Rotary Demisphere (Precision Optics) from 1925 is a mechanically-driven kinetic art piece that uses a motor to spin a geometrically painted curved surface. The top features a half-spherical object that spins, and because it is painted with a geometric spiral pattern, its motion creates a pulsating and moving “op art” optical effect. This piece is likely one of the best-known century-old electronic art pieces, but many others exist from that period. Other memorable examples include Naum Gabo’s Kinetic Construction No. 1 (Standing Wave) from 1920 and László Moholy-Nagy’s Light Prop for an Electric Stage (Light-Space Modulator) from 1930.

Naum Gabo, Kinetic Construction No. 1 (Standing Wave), 1920

Naum Gabo’s Kinetic Construction No. 1 from 1920 is comprised of a single rod of vertical wire with a balancing weight near its base. The wire is set in motion with a clock spring that produces a slender volumetric shape as it resonates back and forth. Instead of merely evoking motion, like the Cubists or Futurists, this work integrated mechanical movement into art.

László Moholy-Nagy, Light Prop for an Electric Stage (Light-Space Modulator), 1930

Similarly, László Moholy-Nagy’s Light Prop for an Electric Stage (Light-Space Modulator) from 1930 expands on the concept of kineticism in art. Using an electric motor to rotate several vertically oriented pieces of reflective metal, he produced optic effects when its kinetic surfaces interacted with light.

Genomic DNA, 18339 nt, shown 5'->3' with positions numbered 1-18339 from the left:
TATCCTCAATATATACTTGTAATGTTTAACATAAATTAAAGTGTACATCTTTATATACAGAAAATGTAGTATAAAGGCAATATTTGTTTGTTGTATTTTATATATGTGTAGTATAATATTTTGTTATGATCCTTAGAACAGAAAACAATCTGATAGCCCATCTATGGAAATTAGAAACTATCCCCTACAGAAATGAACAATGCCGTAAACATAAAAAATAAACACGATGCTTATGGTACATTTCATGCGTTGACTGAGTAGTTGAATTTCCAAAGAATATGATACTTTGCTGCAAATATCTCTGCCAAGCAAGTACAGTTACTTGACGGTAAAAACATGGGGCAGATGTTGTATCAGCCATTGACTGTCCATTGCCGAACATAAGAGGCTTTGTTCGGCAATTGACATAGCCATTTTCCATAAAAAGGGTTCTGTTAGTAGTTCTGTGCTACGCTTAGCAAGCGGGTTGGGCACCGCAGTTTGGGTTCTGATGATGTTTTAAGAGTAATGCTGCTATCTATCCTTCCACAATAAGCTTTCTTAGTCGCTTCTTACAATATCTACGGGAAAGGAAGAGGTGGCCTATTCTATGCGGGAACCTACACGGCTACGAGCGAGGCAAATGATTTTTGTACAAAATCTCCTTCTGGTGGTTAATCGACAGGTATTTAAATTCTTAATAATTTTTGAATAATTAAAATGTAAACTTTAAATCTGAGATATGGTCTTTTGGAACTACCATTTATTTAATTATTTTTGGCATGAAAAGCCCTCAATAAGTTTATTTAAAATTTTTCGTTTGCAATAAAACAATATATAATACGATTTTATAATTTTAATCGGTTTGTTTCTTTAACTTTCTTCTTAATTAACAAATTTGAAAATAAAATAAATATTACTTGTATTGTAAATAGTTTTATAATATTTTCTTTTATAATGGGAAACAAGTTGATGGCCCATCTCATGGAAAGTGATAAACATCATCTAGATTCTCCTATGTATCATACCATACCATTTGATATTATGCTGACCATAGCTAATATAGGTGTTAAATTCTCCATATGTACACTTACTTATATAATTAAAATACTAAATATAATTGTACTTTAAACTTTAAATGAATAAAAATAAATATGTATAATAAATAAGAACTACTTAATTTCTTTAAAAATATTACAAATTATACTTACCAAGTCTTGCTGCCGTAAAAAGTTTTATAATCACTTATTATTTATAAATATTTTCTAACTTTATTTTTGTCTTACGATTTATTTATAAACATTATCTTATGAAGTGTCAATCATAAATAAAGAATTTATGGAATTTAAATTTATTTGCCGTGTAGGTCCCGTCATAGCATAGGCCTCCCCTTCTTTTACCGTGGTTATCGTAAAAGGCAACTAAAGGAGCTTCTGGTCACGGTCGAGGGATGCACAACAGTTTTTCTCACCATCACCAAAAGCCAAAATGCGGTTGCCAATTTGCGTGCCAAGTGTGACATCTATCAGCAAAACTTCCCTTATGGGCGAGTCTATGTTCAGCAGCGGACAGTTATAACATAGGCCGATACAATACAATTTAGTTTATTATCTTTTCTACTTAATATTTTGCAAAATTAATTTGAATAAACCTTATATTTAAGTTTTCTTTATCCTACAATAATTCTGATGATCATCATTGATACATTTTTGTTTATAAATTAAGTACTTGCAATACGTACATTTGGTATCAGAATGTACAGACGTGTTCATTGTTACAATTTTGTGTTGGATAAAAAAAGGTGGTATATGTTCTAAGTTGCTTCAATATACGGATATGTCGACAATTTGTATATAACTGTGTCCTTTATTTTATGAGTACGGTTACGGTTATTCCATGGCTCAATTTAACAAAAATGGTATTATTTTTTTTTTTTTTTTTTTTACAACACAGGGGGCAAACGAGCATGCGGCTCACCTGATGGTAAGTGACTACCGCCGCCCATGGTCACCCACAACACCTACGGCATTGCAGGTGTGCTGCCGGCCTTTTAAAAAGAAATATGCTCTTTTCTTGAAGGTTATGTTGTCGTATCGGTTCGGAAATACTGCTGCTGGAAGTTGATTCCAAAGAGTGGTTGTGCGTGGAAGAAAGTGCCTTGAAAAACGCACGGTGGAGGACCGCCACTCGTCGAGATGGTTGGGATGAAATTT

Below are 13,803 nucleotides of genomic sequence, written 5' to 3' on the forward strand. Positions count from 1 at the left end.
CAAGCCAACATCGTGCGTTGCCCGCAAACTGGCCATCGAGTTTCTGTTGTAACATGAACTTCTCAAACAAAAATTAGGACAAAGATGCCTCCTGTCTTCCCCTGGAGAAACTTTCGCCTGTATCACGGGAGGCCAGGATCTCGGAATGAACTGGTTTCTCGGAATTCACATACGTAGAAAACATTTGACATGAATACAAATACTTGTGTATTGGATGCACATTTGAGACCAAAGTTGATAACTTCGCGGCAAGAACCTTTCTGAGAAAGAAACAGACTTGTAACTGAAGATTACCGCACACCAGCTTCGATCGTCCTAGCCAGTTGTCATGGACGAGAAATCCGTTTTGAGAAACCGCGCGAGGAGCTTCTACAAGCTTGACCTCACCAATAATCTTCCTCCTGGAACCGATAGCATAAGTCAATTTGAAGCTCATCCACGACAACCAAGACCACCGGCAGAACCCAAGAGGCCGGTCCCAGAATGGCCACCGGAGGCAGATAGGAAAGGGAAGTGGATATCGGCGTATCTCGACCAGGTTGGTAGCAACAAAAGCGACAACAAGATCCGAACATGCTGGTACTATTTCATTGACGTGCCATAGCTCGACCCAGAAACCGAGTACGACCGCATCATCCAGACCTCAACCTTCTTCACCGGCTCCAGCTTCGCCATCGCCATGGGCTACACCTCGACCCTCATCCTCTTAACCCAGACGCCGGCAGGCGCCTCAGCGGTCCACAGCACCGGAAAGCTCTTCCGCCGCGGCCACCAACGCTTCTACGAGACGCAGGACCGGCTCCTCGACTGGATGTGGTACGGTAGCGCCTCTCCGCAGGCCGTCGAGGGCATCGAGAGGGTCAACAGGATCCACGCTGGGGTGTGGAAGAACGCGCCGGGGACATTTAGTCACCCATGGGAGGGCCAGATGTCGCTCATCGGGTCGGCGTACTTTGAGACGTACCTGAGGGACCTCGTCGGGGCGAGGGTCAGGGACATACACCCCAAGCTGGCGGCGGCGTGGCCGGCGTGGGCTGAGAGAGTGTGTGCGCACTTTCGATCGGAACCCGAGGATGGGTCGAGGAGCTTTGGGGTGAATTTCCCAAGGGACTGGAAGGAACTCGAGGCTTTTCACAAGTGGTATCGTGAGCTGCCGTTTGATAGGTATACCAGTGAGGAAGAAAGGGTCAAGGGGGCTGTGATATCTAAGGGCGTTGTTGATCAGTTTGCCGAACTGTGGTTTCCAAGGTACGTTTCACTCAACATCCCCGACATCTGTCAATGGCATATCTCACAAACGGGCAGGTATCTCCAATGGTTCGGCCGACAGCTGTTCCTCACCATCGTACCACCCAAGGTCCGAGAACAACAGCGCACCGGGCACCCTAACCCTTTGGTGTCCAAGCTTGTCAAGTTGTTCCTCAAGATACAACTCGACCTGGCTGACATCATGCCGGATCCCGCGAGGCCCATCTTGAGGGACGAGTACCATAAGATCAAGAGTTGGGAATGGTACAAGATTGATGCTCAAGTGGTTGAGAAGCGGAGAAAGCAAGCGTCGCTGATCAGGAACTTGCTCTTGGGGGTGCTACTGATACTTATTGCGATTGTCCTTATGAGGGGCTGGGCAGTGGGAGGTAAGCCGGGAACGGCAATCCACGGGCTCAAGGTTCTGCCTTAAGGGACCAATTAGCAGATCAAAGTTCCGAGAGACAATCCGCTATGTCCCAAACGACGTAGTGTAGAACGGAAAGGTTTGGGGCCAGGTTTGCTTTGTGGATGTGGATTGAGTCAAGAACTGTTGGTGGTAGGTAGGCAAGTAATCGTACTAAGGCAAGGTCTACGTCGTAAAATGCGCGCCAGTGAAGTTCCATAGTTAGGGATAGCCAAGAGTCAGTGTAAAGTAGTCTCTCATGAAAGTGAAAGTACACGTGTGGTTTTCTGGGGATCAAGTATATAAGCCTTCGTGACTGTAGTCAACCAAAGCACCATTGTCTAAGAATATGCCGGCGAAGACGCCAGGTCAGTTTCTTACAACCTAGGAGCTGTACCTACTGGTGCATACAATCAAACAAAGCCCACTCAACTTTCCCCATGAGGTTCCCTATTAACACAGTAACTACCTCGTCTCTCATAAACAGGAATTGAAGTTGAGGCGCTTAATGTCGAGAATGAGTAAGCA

These two pieces together also show how electricity and mechanics also give some indication as to the evolution of electronic art in the 1920s – at the start of the decade, projects were relatively simple. This had matured by the 1930s into considerably more than a kinetic novelty, with artists building various complex electromechanical projects.

Do you think the industries that develop, manufacture or even advertise electronics and digital devices are paying attention to what adepts of the DIY electronic culture are doing with their products?

For the most part, not at all. This is a crucial motivator in writing this book – industry does not actively track the lifespan of electronic products beyond a half-assed appeal to recycle them. A significant flaw in commercial industry is that it only cares about how products sell, not how they are used or adapted. I’ve spent a chapter of my book focused on this theme, which uses the “zombie” as a metaphor: I see that many, many artists actively use obsolete technological materials in their work, and in many senses, artists give a fascinating “afterlife” to systems after they have headed for the scrap heap of society.